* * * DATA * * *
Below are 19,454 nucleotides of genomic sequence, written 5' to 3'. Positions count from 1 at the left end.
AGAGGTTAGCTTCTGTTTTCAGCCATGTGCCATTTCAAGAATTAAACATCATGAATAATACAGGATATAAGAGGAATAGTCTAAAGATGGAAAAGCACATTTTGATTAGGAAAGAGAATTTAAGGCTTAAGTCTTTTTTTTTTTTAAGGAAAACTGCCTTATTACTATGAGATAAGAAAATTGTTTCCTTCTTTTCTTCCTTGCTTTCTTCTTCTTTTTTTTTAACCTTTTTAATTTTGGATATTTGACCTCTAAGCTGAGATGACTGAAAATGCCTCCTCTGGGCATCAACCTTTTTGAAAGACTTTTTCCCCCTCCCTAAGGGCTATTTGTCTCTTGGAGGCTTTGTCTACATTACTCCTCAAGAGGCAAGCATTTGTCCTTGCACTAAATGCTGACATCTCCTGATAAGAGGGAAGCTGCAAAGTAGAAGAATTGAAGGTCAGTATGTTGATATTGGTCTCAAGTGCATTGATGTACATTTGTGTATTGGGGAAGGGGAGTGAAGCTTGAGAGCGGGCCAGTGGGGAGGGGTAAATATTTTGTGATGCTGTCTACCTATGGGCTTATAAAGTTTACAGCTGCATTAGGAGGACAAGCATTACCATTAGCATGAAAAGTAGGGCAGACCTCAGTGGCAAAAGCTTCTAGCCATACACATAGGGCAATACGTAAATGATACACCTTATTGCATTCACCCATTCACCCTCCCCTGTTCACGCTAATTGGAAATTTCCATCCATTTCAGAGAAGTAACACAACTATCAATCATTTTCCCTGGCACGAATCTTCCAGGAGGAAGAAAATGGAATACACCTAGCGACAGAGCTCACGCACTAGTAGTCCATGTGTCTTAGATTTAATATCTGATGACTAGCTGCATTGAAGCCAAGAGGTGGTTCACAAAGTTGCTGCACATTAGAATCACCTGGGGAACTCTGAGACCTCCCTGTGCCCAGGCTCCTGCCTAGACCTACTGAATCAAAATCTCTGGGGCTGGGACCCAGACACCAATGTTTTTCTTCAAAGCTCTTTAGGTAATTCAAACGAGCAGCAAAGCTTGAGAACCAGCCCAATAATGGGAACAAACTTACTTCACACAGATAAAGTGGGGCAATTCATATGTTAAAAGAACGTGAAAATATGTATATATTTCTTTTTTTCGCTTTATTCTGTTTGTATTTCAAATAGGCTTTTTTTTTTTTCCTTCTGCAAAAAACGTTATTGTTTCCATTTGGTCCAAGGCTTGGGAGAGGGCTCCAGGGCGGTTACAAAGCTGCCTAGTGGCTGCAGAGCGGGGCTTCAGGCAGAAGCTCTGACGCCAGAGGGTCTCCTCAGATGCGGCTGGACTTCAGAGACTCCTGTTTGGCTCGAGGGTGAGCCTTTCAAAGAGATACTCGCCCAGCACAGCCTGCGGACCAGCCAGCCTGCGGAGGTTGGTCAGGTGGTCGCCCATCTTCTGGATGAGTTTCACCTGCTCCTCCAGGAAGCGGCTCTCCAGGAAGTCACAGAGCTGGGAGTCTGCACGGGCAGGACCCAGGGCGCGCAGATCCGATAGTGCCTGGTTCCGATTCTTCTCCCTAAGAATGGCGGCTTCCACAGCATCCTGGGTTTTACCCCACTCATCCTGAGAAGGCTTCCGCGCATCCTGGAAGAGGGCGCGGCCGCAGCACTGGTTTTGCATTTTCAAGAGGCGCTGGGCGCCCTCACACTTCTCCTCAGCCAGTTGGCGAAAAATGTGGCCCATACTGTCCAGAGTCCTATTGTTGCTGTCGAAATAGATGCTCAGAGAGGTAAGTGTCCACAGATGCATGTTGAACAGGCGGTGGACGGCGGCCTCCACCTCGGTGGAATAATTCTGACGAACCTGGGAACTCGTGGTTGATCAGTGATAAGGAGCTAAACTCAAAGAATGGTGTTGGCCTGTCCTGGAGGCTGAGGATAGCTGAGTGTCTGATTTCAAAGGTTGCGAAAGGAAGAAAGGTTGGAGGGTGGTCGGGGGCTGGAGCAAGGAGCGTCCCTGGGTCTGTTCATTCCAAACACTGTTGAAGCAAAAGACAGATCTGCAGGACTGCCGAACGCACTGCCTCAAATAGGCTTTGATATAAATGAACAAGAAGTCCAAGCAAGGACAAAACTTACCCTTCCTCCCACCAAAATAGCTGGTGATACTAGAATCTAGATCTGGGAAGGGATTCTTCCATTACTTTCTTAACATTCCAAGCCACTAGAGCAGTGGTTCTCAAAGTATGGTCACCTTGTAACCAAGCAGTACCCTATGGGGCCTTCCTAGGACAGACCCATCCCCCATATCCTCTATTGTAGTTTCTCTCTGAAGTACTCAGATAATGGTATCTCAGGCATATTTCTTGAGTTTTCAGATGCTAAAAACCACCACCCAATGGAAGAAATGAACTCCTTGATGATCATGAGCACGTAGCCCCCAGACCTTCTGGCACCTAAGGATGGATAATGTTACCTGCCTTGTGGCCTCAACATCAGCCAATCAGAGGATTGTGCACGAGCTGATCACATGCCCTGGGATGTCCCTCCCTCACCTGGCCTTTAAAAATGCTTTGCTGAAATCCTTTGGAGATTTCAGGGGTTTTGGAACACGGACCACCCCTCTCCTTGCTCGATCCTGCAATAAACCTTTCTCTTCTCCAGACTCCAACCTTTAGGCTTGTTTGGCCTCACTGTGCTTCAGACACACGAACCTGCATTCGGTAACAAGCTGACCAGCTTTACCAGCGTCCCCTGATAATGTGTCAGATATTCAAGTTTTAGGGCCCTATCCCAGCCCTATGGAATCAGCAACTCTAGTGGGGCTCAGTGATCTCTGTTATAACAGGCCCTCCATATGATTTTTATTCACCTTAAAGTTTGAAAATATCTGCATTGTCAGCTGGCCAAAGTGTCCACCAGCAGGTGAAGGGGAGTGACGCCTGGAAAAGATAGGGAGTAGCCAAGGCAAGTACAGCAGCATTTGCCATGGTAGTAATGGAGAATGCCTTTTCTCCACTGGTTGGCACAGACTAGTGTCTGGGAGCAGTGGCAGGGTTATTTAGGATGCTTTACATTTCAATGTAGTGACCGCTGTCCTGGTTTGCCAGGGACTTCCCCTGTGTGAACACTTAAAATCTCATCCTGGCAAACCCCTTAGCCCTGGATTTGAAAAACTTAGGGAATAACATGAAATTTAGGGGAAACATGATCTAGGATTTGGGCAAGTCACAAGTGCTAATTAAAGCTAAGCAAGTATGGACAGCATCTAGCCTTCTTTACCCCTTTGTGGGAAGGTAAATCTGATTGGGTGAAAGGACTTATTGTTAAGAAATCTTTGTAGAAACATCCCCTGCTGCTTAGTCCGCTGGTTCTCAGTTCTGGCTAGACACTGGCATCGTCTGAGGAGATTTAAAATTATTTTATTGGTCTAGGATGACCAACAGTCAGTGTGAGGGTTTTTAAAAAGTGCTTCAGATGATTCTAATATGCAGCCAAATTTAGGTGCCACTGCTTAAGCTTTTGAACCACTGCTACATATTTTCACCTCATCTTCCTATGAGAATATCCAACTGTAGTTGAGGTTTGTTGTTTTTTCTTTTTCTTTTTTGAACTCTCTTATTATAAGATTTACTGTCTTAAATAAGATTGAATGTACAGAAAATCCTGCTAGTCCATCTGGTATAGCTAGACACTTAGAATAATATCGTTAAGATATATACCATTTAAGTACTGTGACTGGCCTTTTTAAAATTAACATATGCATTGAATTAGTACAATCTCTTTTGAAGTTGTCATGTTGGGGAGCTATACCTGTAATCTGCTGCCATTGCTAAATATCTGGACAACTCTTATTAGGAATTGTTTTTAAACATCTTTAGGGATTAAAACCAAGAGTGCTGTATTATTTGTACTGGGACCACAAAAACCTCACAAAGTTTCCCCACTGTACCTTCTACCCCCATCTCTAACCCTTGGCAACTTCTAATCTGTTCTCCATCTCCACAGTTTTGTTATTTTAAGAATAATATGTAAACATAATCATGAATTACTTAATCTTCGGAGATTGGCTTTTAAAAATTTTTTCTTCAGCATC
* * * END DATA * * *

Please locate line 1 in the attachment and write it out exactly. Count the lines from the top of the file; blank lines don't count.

Below are 19,454 nucleotides of genomic sequence, written 5' to 3'. Positions count from 1 at the left end.